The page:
When did identifiable 'tourism' first begin in Nova Scotia? How did it develop into a distinct industry, then grow and adapt across succeeding years? When did government become involved and why? How and when did promoting Nova Scotia as a travel destination begin? How has tourism marketing changed over the years?
There are no quick answers to any of these questions, but to help you explore the historical context behind tourism in Nova Scotia, and to understand more about the visual content featured on this Website, we've provided three background articles. Each offers a wealth of information for general reading, for school projects... and perhaps even to stimulate new research into what is now one of the province's largest and most important service industries.
Jim Morrison's article, 'American Tourists in Sportsmen's Paradise, 1871-1940', explores the hey-day of roughing it in the backwoods of Annapolis and Queens Counties — wealthy Americans, rustic accommodations, summers of fish, food and flies. First-hand reminiscences provided by local residents with long memories constitute oral history at its best. The article also offers useful insight into the social and economic impact of tourism on rural Nova Scotia in the years before World War II.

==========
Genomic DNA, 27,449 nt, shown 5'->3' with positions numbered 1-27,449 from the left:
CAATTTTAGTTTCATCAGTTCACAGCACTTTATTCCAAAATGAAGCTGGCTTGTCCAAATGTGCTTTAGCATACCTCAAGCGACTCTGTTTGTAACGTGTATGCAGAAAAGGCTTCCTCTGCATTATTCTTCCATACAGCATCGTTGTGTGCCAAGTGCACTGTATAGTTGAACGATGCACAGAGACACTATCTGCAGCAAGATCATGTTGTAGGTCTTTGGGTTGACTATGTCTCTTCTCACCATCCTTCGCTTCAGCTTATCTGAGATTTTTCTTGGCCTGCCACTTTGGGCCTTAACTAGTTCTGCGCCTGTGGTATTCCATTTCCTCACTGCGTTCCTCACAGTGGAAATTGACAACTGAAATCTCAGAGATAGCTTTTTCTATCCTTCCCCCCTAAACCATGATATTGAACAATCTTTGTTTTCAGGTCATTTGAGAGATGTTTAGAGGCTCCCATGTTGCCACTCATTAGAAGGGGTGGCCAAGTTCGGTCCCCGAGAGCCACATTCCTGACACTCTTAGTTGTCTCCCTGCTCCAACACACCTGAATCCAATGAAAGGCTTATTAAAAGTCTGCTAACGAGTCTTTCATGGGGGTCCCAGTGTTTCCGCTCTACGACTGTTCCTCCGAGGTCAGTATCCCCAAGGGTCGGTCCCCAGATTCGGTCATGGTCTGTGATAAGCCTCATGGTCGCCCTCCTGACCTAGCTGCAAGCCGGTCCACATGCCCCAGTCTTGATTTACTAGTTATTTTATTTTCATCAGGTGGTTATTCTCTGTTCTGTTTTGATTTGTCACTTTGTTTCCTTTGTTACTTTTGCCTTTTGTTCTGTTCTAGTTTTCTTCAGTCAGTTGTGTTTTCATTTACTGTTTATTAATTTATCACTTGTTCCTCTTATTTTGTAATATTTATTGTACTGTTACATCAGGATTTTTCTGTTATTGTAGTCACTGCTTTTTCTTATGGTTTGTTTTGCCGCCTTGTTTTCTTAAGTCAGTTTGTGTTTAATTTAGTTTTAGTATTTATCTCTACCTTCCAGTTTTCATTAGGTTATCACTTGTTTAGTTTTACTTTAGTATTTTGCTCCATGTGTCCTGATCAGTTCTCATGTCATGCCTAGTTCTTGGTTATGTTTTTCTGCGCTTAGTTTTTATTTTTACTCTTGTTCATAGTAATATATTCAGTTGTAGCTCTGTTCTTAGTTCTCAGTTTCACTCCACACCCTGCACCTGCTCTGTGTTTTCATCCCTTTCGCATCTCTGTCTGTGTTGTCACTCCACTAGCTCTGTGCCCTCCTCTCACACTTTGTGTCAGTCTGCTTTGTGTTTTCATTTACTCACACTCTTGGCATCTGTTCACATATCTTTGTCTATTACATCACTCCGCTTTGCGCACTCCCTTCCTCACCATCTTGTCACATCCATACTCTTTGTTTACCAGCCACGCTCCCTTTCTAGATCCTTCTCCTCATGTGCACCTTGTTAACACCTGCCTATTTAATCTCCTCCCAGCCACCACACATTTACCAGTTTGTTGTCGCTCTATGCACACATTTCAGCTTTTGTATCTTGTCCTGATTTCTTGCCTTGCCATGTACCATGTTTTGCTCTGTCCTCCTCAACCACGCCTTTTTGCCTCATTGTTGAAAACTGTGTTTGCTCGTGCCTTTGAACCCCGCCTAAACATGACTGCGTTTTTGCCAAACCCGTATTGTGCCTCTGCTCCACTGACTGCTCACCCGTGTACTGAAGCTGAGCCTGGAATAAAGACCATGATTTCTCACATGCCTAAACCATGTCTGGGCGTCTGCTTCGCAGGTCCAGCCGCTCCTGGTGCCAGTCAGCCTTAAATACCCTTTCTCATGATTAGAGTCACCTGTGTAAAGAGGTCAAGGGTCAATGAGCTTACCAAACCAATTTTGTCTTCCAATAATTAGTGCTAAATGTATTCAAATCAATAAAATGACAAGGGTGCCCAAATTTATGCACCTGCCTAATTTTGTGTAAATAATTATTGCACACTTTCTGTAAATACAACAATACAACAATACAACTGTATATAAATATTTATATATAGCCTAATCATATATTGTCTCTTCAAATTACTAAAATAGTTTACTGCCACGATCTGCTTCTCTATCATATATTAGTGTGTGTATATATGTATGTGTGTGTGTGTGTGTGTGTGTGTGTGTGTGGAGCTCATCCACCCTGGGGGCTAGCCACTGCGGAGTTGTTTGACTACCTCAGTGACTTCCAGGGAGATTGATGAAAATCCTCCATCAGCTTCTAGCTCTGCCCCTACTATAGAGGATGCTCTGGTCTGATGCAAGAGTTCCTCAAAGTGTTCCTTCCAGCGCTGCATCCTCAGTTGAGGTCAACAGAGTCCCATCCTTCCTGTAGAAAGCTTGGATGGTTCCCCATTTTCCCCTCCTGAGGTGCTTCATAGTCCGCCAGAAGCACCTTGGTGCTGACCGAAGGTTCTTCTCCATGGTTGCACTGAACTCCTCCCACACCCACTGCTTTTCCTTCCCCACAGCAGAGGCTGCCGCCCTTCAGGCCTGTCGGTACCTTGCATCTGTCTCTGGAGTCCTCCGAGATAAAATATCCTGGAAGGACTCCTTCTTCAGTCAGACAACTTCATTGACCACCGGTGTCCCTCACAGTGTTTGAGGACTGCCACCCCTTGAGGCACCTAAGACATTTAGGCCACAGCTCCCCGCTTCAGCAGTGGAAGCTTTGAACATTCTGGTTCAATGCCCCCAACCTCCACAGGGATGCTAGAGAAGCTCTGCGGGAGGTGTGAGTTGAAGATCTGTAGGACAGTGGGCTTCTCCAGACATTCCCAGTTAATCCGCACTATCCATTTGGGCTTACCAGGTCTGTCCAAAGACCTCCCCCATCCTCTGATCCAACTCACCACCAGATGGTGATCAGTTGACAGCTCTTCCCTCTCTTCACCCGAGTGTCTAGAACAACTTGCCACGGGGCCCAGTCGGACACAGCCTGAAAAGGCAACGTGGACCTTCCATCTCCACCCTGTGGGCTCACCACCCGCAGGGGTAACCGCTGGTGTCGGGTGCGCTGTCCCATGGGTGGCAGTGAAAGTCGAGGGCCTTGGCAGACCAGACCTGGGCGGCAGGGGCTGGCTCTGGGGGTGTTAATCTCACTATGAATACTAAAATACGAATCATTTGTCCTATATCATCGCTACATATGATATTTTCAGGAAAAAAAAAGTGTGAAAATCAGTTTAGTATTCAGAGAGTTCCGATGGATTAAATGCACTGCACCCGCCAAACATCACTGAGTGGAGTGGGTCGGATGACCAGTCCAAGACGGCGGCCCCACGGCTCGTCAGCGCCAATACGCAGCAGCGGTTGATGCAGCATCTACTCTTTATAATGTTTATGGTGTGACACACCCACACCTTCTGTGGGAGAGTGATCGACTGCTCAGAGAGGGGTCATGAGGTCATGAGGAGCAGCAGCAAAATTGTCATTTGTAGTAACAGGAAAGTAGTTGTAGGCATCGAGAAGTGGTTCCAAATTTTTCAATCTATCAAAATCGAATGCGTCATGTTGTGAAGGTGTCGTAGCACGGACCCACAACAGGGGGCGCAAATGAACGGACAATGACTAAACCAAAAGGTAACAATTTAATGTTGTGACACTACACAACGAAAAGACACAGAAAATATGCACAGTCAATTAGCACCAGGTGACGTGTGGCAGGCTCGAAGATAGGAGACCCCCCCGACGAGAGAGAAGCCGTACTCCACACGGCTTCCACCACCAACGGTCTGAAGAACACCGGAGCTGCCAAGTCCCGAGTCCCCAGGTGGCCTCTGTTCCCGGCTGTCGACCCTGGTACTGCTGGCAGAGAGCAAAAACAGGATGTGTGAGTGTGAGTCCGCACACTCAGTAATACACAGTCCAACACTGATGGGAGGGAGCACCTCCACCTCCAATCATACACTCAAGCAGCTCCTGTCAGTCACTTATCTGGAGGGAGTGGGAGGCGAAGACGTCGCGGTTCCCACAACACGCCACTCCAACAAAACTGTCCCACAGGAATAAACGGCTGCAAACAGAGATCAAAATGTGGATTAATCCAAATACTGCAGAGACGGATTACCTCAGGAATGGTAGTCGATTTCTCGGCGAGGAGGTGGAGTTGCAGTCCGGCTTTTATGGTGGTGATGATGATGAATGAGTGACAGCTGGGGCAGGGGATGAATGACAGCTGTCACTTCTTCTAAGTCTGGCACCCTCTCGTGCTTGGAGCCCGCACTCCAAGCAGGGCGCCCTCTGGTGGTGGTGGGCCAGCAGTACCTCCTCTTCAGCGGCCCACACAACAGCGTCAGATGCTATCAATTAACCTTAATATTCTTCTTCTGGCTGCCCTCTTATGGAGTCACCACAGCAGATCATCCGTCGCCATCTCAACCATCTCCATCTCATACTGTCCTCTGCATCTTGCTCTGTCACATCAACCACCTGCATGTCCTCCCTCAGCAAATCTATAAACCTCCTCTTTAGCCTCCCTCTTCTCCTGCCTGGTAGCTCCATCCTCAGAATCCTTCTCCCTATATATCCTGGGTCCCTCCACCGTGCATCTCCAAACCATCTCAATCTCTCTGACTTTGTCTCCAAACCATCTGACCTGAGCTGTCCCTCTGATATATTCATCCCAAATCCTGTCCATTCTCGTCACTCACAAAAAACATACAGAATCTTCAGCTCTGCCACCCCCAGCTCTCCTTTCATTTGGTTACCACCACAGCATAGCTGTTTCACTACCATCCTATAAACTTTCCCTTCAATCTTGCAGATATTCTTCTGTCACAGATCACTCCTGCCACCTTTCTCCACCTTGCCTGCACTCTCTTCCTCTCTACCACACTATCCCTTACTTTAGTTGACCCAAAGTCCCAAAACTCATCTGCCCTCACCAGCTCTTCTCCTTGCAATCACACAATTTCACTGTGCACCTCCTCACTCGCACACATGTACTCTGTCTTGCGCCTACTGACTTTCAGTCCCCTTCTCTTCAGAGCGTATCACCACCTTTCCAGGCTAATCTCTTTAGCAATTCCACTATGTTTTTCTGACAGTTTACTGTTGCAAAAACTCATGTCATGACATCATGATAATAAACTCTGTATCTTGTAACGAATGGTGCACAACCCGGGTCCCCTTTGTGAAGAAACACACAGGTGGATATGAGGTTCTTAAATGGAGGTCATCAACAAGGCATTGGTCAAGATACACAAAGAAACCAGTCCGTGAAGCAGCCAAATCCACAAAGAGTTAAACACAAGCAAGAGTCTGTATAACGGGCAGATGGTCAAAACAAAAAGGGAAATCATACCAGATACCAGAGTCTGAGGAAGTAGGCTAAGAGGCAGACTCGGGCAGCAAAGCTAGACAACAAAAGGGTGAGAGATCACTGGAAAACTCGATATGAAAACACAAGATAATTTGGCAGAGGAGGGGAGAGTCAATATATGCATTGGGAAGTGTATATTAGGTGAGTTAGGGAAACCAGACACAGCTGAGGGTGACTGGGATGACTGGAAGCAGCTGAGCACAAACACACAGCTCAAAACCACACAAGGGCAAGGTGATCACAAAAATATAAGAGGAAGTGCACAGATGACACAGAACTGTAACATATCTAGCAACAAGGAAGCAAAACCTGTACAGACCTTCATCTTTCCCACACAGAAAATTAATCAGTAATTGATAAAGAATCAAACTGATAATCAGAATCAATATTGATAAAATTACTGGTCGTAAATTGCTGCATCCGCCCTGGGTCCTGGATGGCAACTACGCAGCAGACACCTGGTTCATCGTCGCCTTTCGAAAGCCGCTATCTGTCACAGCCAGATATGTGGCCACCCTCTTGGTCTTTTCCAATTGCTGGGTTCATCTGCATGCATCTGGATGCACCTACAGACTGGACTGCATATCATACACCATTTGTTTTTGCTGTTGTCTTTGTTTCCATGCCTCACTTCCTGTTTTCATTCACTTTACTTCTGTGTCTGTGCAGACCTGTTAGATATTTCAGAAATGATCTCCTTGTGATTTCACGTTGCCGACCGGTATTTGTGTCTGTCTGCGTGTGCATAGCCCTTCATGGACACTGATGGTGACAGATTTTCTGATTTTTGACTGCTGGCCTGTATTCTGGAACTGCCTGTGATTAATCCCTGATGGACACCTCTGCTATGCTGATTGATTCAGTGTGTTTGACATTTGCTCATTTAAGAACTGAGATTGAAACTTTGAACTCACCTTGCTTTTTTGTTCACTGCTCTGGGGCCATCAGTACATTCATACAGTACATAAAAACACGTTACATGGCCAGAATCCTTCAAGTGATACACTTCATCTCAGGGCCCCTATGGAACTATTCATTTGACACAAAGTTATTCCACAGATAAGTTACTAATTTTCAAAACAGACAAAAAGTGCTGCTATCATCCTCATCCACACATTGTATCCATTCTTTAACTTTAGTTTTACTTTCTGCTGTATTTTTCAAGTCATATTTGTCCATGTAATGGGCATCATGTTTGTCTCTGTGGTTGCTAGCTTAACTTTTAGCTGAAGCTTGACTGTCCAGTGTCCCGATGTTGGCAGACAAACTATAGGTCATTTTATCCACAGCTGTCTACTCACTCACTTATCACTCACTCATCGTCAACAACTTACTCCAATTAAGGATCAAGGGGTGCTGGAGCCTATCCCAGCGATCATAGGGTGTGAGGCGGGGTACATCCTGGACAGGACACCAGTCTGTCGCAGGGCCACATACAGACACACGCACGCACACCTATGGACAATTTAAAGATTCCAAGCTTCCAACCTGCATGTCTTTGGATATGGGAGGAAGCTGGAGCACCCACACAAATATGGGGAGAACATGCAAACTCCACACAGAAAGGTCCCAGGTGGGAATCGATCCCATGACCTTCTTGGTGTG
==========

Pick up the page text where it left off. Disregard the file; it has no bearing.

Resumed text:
Jay White's contribution, 'Nova Scotia's Early Tourism Industry, 1870-1940', presents a rigorous introduction to the infrastructure, economics and innovative business collaborations that shaped the industry through its formative years. Essentially, development progressed in a straight line parallel with, dependent on, and inseparable from the opportunities brought by modern transportation — steamship lines to railway companies to the automobile and beyond. White's article also explores the early days of commercial public relations and marketing, especially the advent and growth of tourism literature.
Lastly, 'Government Gets Involved in Tourism, 1923-1970' traces the interface between government and the private sector in developing a collaborative approach to tourism promotion and marketing. Government's intent was clear from the beginning — 'Tell the world about Nova Scotia' — and the article explores this role, including why concepts such as 'Canada's Ocean Playground' remain firmly fixed even now in the minds of the travelling public.